Fooling them all in Bangor, we head out and up the hill towards Worthenbury before turning down to Holly Bush. We take the flattest route using the tiny lanes via Sandy Lane to access Ellesmere. Here Andy and Dave M decide to bail out, so the rest of us cycle through Ellesmere on the Tetchill Road. Turning left over the canal we swing off through Lee down new lanes bound for Cockshutt. As last week I had rung the pub before we set off and they assured us we could be accommodated for lunch. So after a modest 23 miles we arrive and were expected, in fact I think we were the only lunchtime clients!  Third time lucky this week. The table was set for us and mainly we opt for the good value two-courser of standard pub fare. 
Anyway unbeknownst to us there was a surprise in store as we left at 14:00 - the clouds had cleared and the summer sun was out. The ride back was quintessentially English countryside riding down the tiniest lanes I could find via English Frankton, Lyneal, Hampton Wood, Street Lydan, Mulsford and Shocklach.
Approaching Holt and Farndon, we run on the new road surface at 20mph with Ivan and Martin leading the way. Here after 45 miles, we split up into those with cars and those riding home.
Back home after 76 miles, I reflect upon the idyllic afternoon's riding in warmish sunshine down wild flower bedecked lanes. It's what cycling is all about, for me anyway.

Saturday 1 June 2013

30th May 2013: Norton in Hales

It was "Ladies Day" at Rose Farm café with three new female riders (Jan, Jennifer and Alison) riding out with Liz D and the rest of us (George, Paul, Andy, Trevor and myself) for a run down to Norton in Hales. The weather was going to be showery and not very warm as we set off via Tarporley bound for Bunbury. We then go via Cappers Lane to Faddiley and turning westwards, head down via Chorley for Wrenbury. The Bhurtpore pub is passed by in Aston as we head further south. After last week's fiasco with a non-opening pub, I had rung ahead before we left and "booked" ten places at the Hinds Head in Norton in Hales. All sorted then!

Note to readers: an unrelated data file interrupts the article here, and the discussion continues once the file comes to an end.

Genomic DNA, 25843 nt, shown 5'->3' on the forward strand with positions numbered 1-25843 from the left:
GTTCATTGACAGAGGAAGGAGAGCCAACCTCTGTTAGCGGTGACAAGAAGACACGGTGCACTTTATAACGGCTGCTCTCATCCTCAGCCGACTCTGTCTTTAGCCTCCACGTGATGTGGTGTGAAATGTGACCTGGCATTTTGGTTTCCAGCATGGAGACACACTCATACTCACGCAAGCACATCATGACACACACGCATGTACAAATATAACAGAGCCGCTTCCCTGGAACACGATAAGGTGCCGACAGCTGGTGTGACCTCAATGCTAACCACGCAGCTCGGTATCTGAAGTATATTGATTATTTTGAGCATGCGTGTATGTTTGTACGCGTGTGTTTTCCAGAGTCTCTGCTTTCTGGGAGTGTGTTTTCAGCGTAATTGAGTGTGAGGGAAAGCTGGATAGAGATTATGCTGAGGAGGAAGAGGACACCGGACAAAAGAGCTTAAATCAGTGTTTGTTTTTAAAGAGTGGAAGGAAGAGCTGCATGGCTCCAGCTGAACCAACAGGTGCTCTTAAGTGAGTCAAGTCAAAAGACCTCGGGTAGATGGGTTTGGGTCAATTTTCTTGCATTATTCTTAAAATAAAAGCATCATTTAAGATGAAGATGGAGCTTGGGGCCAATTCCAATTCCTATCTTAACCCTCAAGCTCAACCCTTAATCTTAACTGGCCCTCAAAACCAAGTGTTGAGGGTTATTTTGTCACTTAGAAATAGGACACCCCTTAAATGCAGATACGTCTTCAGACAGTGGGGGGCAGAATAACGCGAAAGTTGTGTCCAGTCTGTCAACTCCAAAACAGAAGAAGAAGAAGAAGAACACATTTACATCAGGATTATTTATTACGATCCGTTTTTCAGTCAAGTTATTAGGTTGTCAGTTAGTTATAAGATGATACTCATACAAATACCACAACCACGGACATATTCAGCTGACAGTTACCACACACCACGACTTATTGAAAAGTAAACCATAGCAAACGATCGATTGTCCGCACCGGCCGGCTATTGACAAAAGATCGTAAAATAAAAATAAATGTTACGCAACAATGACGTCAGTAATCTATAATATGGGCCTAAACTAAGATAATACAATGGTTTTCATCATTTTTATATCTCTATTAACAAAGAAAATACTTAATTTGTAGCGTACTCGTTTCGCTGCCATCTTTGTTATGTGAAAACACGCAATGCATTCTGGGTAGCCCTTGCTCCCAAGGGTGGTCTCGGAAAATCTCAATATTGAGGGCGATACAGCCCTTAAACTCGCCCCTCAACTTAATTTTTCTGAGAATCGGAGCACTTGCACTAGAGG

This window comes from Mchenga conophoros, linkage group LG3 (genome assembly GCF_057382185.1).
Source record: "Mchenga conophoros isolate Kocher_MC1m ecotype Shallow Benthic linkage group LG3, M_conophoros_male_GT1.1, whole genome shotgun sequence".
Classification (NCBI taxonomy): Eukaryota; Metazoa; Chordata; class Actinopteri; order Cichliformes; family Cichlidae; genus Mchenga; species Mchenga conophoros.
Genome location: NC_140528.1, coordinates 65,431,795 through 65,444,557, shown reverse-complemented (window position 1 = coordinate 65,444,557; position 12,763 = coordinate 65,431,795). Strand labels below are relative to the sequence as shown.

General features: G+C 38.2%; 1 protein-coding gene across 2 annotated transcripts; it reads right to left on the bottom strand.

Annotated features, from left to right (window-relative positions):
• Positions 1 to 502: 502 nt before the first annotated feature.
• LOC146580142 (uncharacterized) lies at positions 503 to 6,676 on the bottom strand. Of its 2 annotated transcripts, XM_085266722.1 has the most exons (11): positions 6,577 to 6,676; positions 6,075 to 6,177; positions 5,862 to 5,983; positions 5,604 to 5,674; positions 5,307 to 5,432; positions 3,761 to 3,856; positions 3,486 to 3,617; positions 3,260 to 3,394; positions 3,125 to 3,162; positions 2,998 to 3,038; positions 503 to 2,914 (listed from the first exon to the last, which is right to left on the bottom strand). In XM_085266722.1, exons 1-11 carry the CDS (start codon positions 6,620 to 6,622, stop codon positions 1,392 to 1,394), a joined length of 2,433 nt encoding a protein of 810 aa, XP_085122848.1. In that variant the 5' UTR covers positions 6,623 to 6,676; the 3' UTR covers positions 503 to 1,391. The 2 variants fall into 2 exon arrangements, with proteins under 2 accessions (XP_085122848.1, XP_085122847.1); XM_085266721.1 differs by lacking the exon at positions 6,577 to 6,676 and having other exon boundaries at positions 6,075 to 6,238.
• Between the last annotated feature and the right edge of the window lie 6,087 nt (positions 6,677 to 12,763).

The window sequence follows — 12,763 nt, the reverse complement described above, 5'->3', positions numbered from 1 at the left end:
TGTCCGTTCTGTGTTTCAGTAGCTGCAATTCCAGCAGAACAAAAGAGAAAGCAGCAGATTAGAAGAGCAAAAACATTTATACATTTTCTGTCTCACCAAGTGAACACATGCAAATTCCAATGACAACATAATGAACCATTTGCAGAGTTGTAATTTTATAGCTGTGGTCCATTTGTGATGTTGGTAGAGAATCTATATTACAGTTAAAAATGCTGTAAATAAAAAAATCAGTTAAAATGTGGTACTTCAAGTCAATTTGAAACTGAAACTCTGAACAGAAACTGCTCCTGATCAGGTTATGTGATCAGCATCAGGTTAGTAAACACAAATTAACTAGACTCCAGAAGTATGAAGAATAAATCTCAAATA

South of Aston, we head for Wilkesley down beautiful Royal Green lane past Combermere, Dogkennel and Bawhill woods. A swift right and right again in Adderley takes us into Norton in Hales. We find the pub after 29 miles and enthusiastically enter only to be told that, despite booking two hours ago, there's only one chef on, and they can't accommodate us. The troops took it well as I suggested we head for the Bridge pub in Audlem. Despite turning up mob-handed the Bridge's "Two for a Tenner" order is quickly placed; and good it was with Hobgoblin bitter to wash it down. 
We have now sunk 34 of the 55 miles, so the run back to Tilley's via Sound, Ravensmoor and Haughton, is not too arduous. At Tilley's, Jan, Paul and Alison head back home as someone mentions they are going out for a run at 18:00! We remaining six meander back to Rose Farm via Tilstone Fearnall. Almost 55 miles, and the weather was not as bad as forecasted. Well done to the new ladies, especially Jennifer who enjoyed 37 percent "extra free" miles over the 40 miles expected. My round trip was 83 miles, the furthest so far this year.